The Mutual Housing Association Site Office, City Cultural Historic Monument No, 680, was completed in 1947, the first building in the Mutual Housing Association cooperative housing tract development designed by architects A. Quincy Jones, Whitney R. Smith and structural engineer Edgardo Contini. It was used as the site office for the architect team while the development was under construction and was to become the arts and crafts building for the neighboring park.
MHA was the only successful large-scale cooperative housing development in California in the post-war years. Planned on 800 acres at the edge of the Santa Monica Mountains, MHA or Crestwood Hills as it is now known, is one of the few fully realized modernist projects in the state. The master plan uses the rugged terrain to provide a balance of single-family homes and communal facilities. A community park, nursery school, and community center, were planned for the best flat land at the center of the tract. The plan originally included a neighborhood co-op store, medical building, plant nursery, and gas station. After the MHA members moved into their houses to raise their young families, the impetus to develop the other communal facilities dwindled. The site office no longer destined to be an arts and crafts building was converted to a house in 1952.The nursery school continues to thrive to this day and is still run on a cooperative basis and the park was deeded to the City.
Eventually 85 houses were built on the 350 designated lots. After two contractors went bankrupt building the architect’s designs, owners hired their own architects. The houses designed by others are referred to as infill houses. Only 32 of the original 160 houses remain. The Bel Air fire destroyed 45 and the others were demolished or remodeled beyond recognition. 19 of the remaining houses are designated historic monument with the city of Los Angeles. Architect, Cory Buckner, has been instrumental in establishing 15 of these designations. She has remodeled and restored close to a dozen of the remaining houses.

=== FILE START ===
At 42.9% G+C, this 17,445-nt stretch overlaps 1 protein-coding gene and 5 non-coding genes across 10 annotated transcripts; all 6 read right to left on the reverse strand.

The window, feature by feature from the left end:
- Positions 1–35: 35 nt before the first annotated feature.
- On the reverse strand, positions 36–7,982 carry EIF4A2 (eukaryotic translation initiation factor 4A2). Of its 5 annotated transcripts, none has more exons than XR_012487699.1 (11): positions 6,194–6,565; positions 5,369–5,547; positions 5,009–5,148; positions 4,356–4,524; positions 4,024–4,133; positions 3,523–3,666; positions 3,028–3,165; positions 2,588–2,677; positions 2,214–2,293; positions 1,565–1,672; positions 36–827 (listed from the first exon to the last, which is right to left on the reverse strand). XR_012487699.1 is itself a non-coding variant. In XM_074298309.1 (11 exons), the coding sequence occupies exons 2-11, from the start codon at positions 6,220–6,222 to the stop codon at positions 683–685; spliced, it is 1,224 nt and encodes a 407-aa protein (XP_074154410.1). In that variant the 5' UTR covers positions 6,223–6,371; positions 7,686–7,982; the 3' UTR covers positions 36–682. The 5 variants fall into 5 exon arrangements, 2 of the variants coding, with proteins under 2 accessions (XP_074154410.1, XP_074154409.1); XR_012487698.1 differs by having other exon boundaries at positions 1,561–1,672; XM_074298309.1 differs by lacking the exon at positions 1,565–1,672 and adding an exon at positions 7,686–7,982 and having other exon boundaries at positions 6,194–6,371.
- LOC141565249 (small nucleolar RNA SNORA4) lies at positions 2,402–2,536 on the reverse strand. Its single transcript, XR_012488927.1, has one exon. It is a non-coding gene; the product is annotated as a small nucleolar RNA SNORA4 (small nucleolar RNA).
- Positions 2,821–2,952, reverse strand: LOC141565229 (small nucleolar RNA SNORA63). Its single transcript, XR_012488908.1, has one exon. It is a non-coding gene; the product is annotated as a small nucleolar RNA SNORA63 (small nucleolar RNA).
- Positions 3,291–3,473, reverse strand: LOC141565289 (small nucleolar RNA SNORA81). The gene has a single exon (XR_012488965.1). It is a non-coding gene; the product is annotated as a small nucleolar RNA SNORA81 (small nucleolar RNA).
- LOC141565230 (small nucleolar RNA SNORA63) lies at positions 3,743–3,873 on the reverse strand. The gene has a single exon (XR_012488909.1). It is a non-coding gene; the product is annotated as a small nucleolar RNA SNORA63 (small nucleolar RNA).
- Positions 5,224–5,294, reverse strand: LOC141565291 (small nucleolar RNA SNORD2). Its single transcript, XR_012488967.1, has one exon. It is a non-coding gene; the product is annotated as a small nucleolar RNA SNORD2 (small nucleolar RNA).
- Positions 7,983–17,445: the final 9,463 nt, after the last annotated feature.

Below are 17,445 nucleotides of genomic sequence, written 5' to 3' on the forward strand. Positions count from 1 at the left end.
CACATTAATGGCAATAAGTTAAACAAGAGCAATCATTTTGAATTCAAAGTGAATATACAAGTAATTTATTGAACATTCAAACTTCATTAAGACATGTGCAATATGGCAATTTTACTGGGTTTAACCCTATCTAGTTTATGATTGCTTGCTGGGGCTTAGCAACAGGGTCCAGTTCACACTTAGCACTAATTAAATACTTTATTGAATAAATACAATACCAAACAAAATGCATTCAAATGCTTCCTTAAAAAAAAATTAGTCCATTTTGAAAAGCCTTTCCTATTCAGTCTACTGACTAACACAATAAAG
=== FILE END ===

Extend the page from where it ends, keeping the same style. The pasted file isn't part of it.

With the bravado characteristic of the immediate post-war period, the Site Office springs from a concrete masonry abutment to cantilever on steel beams over the wooded canyon. The building is finished with unadorned materials in their natural state: concrete block, redwood siding, exposed Douglas Fir plywood, and tongued and grooved ceiling planks. The dramatically angled building section, with brise-soleil, light shelf and clerestory reminiscent of Taliesin West and Wright’s Hillside House, shows the influence of the architects’ colleagues and collaborators on the project. John Lautner was initially part of the team and Jim Charlton, a Taliesin apprentice, was responsible for much of the design and construction drawings.
The MHA site office is unique in that it was originally just one open space to serve as a work space for the architects. It was converted to resemble MHA model 102X, one of the 9 MHA designs seen throughout the community